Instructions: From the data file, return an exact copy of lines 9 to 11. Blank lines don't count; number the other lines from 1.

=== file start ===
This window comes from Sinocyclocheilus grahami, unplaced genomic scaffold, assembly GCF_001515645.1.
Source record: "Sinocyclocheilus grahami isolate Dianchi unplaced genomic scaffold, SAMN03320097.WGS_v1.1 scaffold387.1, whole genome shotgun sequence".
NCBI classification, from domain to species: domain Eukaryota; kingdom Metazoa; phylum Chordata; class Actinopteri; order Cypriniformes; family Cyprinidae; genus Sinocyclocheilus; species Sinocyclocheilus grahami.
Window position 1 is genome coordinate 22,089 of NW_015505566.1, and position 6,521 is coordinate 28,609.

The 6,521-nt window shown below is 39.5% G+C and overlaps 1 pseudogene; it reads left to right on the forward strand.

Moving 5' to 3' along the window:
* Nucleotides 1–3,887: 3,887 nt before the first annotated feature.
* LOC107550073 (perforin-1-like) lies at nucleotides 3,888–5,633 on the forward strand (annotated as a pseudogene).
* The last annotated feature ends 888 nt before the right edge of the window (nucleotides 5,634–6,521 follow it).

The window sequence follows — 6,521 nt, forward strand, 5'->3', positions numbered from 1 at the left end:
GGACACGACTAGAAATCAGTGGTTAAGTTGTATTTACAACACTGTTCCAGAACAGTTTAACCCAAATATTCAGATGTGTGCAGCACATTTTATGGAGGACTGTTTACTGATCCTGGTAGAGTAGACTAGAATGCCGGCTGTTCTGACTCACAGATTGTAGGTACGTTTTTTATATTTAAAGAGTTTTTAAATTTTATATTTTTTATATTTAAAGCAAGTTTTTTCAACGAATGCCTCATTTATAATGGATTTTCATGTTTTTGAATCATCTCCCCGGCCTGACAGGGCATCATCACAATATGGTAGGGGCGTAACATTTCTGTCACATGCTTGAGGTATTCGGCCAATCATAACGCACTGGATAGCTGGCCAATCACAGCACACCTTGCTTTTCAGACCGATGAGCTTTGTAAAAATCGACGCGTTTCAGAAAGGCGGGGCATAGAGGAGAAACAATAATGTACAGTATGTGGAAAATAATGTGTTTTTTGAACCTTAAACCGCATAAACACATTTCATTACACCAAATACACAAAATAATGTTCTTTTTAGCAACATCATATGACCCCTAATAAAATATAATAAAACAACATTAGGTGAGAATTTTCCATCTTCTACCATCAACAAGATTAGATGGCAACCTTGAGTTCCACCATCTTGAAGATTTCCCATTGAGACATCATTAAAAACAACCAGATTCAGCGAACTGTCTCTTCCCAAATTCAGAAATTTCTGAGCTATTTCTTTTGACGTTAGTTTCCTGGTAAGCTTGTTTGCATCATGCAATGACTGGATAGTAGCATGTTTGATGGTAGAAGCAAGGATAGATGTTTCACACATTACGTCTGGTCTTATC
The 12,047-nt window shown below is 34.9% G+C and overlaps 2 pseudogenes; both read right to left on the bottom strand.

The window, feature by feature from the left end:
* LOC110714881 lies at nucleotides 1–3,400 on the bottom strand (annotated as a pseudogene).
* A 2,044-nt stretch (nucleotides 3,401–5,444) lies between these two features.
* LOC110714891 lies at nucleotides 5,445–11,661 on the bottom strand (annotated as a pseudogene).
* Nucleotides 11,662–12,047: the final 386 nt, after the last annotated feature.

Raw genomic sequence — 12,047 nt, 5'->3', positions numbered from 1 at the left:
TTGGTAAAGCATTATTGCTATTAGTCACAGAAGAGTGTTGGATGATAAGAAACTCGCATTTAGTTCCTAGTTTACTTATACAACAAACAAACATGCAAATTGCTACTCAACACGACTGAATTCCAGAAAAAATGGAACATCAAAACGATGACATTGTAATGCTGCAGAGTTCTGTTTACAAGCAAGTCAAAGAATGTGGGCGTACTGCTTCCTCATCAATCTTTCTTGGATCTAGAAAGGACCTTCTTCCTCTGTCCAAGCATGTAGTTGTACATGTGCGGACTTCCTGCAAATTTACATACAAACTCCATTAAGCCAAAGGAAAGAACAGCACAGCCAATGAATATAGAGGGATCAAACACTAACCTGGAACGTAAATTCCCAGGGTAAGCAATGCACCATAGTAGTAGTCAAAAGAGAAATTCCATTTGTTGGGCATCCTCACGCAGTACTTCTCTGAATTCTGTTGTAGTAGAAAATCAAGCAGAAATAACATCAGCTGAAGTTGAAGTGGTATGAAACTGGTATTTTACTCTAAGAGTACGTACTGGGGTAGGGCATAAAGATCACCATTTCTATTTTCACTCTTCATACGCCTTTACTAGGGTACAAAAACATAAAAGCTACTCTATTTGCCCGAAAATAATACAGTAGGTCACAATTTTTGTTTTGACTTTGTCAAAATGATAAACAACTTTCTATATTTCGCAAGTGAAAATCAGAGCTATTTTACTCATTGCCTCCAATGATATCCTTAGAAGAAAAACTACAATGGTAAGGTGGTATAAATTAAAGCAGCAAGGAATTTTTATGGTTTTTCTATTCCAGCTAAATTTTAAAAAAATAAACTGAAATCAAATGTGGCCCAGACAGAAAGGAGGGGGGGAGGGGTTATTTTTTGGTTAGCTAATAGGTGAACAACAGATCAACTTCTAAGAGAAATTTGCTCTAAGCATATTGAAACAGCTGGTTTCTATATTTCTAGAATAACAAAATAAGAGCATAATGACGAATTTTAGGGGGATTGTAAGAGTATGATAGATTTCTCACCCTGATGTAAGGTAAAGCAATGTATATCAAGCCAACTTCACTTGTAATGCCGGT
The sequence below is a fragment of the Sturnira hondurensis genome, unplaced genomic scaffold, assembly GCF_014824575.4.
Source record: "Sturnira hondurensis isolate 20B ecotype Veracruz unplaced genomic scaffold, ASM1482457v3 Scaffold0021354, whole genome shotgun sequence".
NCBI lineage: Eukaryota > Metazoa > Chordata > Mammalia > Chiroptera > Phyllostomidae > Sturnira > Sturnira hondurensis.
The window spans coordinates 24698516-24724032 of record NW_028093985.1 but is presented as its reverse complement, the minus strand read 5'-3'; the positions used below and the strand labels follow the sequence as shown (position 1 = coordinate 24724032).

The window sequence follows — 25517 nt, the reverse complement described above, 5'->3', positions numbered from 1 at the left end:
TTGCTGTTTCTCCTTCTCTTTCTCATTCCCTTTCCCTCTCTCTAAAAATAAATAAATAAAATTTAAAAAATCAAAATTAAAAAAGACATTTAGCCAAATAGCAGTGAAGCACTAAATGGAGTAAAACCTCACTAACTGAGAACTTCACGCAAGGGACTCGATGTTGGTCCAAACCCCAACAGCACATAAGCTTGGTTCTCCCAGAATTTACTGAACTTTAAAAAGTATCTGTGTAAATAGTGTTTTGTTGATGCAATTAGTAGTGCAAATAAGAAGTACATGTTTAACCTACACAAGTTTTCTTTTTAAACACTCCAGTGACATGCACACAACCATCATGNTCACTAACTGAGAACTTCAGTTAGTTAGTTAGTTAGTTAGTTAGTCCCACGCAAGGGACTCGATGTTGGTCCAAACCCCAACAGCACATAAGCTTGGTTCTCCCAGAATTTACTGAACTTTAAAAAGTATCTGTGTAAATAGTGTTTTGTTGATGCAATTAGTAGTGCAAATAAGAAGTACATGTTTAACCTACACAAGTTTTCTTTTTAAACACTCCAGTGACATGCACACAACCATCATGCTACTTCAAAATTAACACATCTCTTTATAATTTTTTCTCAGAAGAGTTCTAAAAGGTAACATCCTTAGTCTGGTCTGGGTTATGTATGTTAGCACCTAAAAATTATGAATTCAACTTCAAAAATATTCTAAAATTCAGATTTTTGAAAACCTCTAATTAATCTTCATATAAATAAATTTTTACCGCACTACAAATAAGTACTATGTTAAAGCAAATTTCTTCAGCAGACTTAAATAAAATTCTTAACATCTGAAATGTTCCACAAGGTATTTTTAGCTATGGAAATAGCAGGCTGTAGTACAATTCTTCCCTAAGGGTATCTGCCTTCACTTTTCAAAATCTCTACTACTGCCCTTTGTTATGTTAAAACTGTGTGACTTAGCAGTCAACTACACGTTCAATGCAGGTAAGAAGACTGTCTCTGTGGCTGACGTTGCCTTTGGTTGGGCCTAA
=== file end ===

* The last annotated feature ends 888 nt before the right edge of the window (nucleotides 5,634–6,521 follow it).

The window sequence follows — 6,521 nt, forward strand, 5'->3', positions numbered from 1 at the left end:
GGACACGACTAGAAATCAGTGGTTAAGTTGTATTTACAACACTGTTCCAGAACAGTTTAACCCAAATATTCAGATGTGTGCAGCACATTTTATGGAGGACTGTTTACTGATCCTGGTAGAGTAGACTAGAATGCCGGCTGTTCTGACTCACAGATTGTAGGTACGTTTTTTATATTTAAAGAGTTTTTAAATTTTATATTTTTTATATTTAAAGCAAGTTTTTTCAACGAATGCCTCATTTATAATGGATTTTCATGTTTTTGAATCATCTCCCCGGCCTGACAGGGCATCATCACAATATGGTAGGGGCGTAACATTTCTGTCACATGCTTGAGGTATTCGGCCAATCATAACGCACTGGATAGCTGGCCAATCACAGCACACCTTGCTTTTCAGACCGATGAGCTTTGTAAAAATCGACGCGTTTCAGAAAGGCGGGGCATAGAGGAGAAACAATAATGTACAGTATGTGGAAAATAATGTGTTTTTTGAACCTTAAACCGCATAAACACATTTCATTACACCAAATACACAAAATAATGTTCTTTTTAGCAACATCATATGACCCCTAATAAAATATAATAAAACAACATTAGGTGAGAATTTTCCATCTTCTACCATCAACAAGATTAGATGGCAACCTTGAGTTCCACCATCTTGAAGATTTCCCATTGAGACATCATTAAAAACAACCAGATTCAGCGAACTGTCTCTTCCCAAATTCAGAAATTTCTGAGCTATTTCTTTTGACGTTAGTTTCCTGGTAAGCTTGTTTGCATCATGCAATGACTGGATAGTAGCATGTTTGATGGTAGAAGCAAGGATAGATGTTTCACACATTACGTCTGGTCTTATC